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Brad G addresses the nation :)


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They have preached (and demanded) transparency from those they regulate, but fight tooth and nail when held to the same standards.

And now Gensler point blank refuses to comment on specific projects (besides BTC) but indirectly and incorrectly labels tokens as securities in lawsuits, and in the next breath, says how “clear the rules are” while his agency tries to front-run Congress.

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head Jay Clayton unknowingly threw the SEC UNDER THE BUS and explained why the SEC needs to change the registration rules for digital assets like crypto. Here is what he said “So what could cause that shift? Present utility versus future utility, Clayton said Clayton pointed to Broadway tickets as an example: If someone bought 1,000 tickets for $10 and told their friends and family they would be able to resell those tickets for $100 or $1,000, then it's a security, he said"But if you just buy the ticket 10 years later, it’s just a ticket “ How is this throwing the SEC under the bus ? Because he considers the tickets a security, the person buying and selling those tickets MUST GO TO THE SEC AND REGISTER THEM, somehow. So if this is some enterprising college kids who bought the tickets and were trying to resell them to their friends, they are breaking the law and risk an


action if they either don’t go to http://sec.gov and learn securities law and figure out how to determine if they are eligible for an exemption from registration or hire a securities attorney to have them figure it out and then file all the paperwork, which would certainly cost them more than the possible profits available , and of course the play would be long over by the time they got the required approvals from the SEC ! This is the part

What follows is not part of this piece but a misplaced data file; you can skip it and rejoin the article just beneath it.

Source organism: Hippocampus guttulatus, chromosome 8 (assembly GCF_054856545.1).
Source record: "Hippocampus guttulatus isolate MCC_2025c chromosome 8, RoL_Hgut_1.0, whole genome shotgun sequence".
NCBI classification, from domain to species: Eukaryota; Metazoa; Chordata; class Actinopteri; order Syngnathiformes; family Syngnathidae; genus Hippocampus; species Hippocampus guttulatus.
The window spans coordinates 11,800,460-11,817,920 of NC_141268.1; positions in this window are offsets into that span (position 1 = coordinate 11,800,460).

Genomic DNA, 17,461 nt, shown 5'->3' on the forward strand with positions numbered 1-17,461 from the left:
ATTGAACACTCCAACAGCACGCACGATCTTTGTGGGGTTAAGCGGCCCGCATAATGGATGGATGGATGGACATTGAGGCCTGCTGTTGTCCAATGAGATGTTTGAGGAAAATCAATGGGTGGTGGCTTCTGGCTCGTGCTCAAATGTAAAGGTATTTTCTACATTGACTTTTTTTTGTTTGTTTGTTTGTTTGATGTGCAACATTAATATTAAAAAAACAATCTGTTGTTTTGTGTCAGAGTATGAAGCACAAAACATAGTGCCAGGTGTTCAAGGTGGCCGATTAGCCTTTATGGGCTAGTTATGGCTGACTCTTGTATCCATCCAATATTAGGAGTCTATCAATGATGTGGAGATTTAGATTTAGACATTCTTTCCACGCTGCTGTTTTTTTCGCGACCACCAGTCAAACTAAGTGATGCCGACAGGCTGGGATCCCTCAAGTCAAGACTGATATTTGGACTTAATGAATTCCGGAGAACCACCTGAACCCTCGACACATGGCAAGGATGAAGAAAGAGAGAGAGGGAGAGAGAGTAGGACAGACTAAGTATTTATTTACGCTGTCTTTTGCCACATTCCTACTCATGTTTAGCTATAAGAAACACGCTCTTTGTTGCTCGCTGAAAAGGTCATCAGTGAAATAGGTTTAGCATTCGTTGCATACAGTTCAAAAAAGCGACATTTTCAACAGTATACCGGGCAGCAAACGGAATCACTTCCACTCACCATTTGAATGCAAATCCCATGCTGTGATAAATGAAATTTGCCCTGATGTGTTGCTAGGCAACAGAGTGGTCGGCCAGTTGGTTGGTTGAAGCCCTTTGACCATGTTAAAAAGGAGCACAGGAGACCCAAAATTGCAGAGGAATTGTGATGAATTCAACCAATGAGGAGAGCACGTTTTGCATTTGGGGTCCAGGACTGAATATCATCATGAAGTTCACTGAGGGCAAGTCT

doesn’t understand about crypto and small businesses and start ups. While it may be a question of “regulatory arbitrage” for a some huge companies, 99 percent of crypto companies started small, 99 percent of those stayed small. Like their incorporation and tax IDs etc , they are NOT against registering with the SEC. IN FACT , I would bet almost all of them would LOVE to register with the SEC. The issue is not intent. The issue is that there are ZERO easy to follow guidelines for small crypto start ups to follow. I had someone who I work with call the SEC and ask them about how to register a token. Where could we find guidelines. They were very polite and gave us references to various cases to review and then effectively told us that we should probably get a securities lawyer to help It never crossed Jay Clayton or Gary Gensler’s minds that for start ups, the tens of thousands of dollars in legal fees , most of which is generated from the required back and forth with the sec and the months long delay as they go through the process is very very difficult for start ups. All the other licenses , from incorporation to payroll , whatever are fast and easy and relatively inexpensive for even the smallest Etsy artist. If the SEC really wants to protect investors, make it easy and relatively inexpensive to register. Then no one will say no to registration and you will have complete access to all the information you need and the ability to protect more investors If states can simplify rules and the irs can make it easy for new companies to get set up , why can’t the SEC ? This isn’t a crypto issue. This is an SEC principles issue.

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